I have a plan!
by Kevin Griffith
It was 2005 and after much research and consultation, I had a management plan! A lake management plan to improve Fyrne Lake. It involved removing unwanted fish (yellow bass “stripes”, catfish, grass carp & largemouth bass under 12”), repairing and pumping up the food chain and adding substantial amounts of natural and artificial fish structure. I was excited and couldn’t wait to get started! The lake had so many needs all interrelated and all of equal importance. Fulfilling one need at a time didn’t make sense, so I jumped in and attacked all three simultaneously! As I shared in the last issue, I immediately enlisted the help of the fishing club members to keep all the unwanted fish they caught and I began a fish stocking program of various desirable baitfish to plug the holes in the lower rungs of the lake’s food chain. But, there was still so very much to do! I also began identifying various designs for natural and artificial fish structures (details next issue) and investigating ways to pump up the lake’s food supply.
Could we create a totally new food chain to double up the potential food supply for our gamefish? Maybe… I was definitely going to find out! The bottom rung of our current food chain started with algae, plants, insects and zooplankton located in the shallows in, on and around the limited number of fallen trees and branches that had fallen into the water. Next were the minnows, bream and gamefish fry who were in turn eaten by the largemouth bass and crappie. What if we could identify an additional food chain that was based out in the open water of Fyrne Lake? Was this even possible in fresh water? I had a gut feeling it might be. Growing up in Clearwater, Florida I witnessed huge schools of baitfish in the open water of the Gulf of Mexico. They numbered in the tens of thousands and the salt water game fish present violently struck at the schools consuming everything they could get their mouths around. Somehow the majority of the fish survived. Tightly packed, these baitfish schools provided shelter for the individual fish even while many (though a small percentage) of their brothers and sisters were devoured. Was there a baitfish like that I could introduce to Fyrne Lake? The answer was YES!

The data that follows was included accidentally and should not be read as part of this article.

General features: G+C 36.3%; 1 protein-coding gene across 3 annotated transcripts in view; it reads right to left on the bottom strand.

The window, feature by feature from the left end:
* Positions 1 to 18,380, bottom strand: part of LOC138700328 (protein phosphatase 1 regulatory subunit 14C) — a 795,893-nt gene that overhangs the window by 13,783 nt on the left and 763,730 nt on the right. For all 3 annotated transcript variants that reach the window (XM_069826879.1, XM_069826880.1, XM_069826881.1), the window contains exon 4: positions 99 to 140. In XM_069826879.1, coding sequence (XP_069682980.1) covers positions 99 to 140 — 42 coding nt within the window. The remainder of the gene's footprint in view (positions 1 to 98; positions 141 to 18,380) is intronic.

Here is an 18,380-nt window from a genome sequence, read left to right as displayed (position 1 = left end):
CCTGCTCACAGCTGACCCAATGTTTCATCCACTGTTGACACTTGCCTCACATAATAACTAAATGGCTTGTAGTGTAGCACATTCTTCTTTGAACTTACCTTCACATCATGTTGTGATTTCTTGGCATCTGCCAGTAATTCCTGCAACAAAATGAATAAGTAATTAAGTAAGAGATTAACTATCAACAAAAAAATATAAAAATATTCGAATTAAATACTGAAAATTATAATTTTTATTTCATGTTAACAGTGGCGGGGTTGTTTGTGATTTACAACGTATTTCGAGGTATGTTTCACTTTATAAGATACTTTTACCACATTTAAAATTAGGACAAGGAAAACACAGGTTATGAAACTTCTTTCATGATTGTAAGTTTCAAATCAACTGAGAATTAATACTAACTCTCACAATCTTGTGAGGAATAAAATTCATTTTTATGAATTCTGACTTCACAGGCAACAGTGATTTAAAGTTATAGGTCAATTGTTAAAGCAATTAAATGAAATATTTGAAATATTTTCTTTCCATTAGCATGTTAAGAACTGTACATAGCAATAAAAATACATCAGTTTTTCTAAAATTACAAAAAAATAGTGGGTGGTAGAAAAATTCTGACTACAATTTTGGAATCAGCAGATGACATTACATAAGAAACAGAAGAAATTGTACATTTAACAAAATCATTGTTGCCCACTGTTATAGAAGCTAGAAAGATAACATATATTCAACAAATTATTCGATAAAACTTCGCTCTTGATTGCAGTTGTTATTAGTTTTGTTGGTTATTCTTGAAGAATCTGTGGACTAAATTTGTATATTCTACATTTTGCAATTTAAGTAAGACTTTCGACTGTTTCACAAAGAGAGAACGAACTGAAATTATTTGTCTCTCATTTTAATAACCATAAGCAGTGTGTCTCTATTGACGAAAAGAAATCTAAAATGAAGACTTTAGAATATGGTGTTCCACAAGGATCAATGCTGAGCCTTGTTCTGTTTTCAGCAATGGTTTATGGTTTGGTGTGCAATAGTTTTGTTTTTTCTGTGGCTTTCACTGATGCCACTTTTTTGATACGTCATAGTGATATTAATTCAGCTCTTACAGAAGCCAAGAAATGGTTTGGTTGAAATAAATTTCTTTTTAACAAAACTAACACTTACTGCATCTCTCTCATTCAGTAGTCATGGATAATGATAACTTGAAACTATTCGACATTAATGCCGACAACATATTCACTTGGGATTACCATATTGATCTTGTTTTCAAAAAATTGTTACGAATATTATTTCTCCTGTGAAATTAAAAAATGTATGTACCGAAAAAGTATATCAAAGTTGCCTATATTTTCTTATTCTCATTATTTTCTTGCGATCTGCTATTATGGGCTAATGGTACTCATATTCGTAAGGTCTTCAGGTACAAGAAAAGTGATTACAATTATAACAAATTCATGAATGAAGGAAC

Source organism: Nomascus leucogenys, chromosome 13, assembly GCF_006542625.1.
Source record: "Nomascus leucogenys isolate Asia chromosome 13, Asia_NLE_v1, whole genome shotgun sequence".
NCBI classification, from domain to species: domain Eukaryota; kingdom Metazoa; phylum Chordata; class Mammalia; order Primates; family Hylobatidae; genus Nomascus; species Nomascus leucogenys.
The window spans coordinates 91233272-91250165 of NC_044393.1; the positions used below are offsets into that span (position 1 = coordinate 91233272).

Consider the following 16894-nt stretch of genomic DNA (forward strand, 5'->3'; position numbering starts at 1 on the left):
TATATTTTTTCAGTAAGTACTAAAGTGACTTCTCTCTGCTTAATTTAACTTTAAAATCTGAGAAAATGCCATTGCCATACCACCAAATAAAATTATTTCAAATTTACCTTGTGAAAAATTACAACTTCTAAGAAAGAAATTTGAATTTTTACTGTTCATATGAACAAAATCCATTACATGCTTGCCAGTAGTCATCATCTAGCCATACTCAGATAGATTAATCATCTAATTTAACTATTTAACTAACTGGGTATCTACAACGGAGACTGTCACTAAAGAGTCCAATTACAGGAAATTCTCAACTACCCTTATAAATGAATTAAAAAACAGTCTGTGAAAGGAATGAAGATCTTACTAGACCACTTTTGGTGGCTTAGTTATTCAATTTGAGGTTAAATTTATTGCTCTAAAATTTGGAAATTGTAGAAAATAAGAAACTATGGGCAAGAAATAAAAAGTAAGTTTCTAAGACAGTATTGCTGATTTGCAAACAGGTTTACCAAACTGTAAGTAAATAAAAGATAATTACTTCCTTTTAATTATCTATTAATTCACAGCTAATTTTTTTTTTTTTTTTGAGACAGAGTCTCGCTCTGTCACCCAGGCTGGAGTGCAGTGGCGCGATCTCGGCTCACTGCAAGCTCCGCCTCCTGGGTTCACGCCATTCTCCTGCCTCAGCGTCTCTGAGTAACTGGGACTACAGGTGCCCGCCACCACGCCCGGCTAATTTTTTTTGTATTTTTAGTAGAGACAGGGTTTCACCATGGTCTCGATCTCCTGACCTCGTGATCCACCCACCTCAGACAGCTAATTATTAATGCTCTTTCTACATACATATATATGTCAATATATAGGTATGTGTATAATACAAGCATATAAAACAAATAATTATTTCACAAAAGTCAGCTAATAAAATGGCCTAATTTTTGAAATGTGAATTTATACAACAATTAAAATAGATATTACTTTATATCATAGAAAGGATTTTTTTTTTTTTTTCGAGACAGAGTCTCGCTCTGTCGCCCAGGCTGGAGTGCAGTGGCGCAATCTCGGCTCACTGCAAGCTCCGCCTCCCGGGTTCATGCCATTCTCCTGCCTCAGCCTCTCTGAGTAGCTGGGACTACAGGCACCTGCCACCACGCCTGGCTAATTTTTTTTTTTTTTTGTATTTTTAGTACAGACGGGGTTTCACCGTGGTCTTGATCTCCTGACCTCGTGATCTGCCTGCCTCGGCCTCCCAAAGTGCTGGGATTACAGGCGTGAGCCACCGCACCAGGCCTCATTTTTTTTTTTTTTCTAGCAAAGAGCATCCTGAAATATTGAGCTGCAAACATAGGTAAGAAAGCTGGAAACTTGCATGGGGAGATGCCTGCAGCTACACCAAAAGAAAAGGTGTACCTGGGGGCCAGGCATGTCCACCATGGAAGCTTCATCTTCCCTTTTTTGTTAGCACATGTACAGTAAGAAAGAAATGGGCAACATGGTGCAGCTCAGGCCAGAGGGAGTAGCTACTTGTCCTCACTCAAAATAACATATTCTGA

The saltwater baitfish I saw were locally known as greenbacks. It turns out these greenbacks were a variety of shad that had a close freshwater relative, the threadfin shad. Threadfin shad have similar behavior patterns to their saltwater cousins including their preference for open water and desire to travel in schools for protection. It turns out these fish had already been stocked in freshwater lakes throughout the south. Like their saltwater cousins, threadfin shad are filter feeders. Filter feeders eat by filtering out suspended food particles from the water. Shad filter out freshwater plankton in open water often far from shore. They don’t compete for food with shoreline minnows, bream and gamefish fry. Shad were my answer to create a second food chain and I wanted them in the lake!